With more cybersecurity professionals being required to work from home, the rate at which cloud security tools have been transitioning to the cloud may be about to accelerate.
A survey of 130 security practitioners who attended the recent Cloud and Security Expo in London suggests the rate at which security tools have been migrating to the cloud thus far has been deliberate. Over half of respondents (52%) began migrating to cloud-based security tools during or before 2018, while nearly one-fifth (18%) waited until 2019. Another 3% started in 2020, while 13% have not started. The rest of the respondents said they don’t know if they will migrate.
Among those that have migrated, well over half (58%) said they have migrated at least one-quarter of their security tools to the cloud, while one-third (33%) said more than 50% of their security tools are now cloud-based.
At the time of the survey in March, 22% of respondents said migration to the cloud was not a priority for their organization. Nearly a third (32%) said they did not know what concerns their organization has about moving security tools to the cloud.
Nearly half of respondents said their preference is to migrate legacy products to the cloud (46%), while 54% said they would rather replace legacy on-premises products with cloud-native security tools. About one-third (32%) of respondents said they consider it to be too difficult or too risky to migrate security tools to the cloud.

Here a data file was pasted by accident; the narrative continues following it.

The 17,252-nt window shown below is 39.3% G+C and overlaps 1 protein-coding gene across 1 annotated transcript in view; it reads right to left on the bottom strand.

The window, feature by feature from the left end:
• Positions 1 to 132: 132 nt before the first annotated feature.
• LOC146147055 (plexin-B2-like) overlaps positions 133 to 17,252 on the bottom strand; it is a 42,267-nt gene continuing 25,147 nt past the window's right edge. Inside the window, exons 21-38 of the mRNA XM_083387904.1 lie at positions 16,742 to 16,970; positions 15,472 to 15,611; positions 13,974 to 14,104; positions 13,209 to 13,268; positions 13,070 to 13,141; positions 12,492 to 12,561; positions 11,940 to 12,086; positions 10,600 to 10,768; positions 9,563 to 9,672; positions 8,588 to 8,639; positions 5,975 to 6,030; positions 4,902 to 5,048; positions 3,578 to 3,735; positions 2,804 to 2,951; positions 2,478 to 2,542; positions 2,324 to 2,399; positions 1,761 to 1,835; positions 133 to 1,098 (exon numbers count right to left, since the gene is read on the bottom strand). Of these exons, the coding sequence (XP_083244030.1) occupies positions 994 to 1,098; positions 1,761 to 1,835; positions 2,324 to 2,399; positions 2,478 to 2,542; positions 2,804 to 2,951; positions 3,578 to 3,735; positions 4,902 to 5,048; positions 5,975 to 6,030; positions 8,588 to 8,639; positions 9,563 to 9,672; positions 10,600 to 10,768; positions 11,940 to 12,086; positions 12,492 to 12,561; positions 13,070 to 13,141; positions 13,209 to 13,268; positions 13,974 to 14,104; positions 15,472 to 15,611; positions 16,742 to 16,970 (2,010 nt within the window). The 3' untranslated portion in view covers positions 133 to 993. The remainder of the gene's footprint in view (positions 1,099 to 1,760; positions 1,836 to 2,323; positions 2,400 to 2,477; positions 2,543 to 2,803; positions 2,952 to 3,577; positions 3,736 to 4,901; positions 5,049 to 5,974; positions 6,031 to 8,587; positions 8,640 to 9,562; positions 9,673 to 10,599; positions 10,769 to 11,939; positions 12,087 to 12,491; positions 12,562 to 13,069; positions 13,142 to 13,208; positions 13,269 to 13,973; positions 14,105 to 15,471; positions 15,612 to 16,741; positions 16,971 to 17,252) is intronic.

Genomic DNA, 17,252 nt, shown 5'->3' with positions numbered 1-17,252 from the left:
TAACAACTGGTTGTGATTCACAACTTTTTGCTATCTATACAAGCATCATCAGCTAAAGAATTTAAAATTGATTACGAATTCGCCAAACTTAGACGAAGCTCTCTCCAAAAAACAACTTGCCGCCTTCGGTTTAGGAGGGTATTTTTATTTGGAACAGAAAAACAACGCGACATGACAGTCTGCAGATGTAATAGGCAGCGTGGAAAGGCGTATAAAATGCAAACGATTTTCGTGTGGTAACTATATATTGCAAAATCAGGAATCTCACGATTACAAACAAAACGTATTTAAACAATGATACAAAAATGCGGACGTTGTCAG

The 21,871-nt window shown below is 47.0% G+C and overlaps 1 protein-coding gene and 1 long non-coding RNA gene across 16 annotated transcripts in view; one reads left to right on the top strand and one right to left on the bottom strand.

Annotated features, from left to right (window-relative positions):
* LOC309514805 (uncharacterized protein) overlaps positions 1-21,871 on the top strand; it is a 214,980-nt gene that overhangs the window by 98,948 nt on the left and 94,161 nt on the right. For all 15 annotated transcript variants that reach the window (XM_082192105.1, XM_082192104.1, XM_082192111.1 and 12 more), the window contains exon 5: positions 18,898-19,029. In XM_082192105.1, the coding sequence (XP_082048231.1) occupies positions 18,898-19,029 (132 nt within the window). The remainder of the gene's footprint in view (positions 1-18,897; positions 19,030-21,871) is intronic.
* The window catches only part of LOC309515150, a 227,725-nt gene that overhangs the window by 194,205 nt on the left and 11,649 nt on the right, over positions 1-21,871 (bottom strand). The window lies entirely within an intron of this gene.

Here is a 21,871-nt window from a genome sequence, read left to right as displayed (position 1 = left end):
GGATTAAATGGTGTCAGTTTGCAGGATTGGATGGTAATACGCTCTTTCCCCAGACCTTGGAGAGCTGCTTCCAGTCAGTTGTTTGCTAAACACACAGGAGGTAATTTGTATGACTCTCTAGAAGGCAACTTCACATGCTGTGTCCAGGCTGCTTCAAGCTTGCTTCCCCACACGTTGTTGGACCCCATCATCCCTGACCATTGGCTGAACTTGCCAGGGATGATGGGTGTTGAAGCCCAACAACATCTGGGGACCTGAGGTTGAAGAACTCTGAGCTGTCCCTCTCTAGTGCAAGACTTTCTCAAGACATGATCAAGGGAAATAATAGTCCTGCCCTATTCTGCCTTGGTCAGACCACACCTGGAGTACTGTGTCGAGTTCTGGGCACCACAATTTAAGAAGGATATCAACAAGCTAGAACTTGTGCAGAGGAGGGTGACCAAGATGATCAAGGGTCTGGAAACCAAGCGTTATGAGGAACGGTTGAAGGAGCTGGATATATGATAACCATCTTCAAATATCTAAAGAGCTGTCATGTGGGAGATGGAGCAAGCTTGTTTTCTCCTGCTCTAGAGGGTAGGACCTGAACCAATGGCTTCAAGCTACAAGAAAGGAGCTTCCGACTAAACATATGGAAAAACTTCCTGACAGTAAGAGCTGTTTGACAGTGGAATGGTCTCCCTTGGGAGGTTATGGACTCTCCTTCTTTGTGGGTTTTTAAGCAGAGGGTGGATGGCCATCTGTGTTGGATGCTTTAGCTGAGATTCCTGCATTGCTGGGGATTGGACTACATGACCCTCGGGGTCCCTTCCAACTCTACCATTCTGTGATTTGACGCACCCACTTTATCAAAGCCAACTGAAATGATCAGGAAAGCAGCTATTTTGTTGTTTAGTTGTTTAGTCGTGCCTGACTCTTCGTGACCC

The primary benefits of moving cloud security tools cited are monitoring and tracking of attacks (29%), reduced maintenance (22%), CAPEX reductions (18%), faster time to value (17%) and access to the latest features (13%).
Top concerns about moving to the cloud are data privacy (30%), unauthorized access (16%), server outages (14%), integration with other security tools (14%) and data sovereignty (13%).
The types of data being protected on the cloud most commonly is email (22%), followed by customer information (21%), file-sharing (20%) and personnel files (18%) and financial information (12%).
Trevor Daughney, vice president of product marketing for Exabeam, said he expects the amount of data that will need to be secured in the cloud will increase substantially in the months ahead with more employees working remotely. As such, it’s now only a matter of time before cybersecurity professionals rely more on cloud tools to secure that data.
Clearly, the COVID-19 pandemic is going to accelerate a transition to the cloud that has been well underway for some time now. However, as much as 70% of workloads are still running in on-premises IT environments. Much of that data is not going to shift to the cloud overnight, so cybersecurity teams will need to continue to secure an attack surface that continues to expand. However, as a lot more data does move into the cloud, the immediate challenge for cybersecurity professionals will be finding a way to secure all that data before cybercriminals discover its location at a time when many cybersecurity teams are now also working from home. Achieving that goal may require access to a lot more tools that are hosted on those clouds much sooner than later.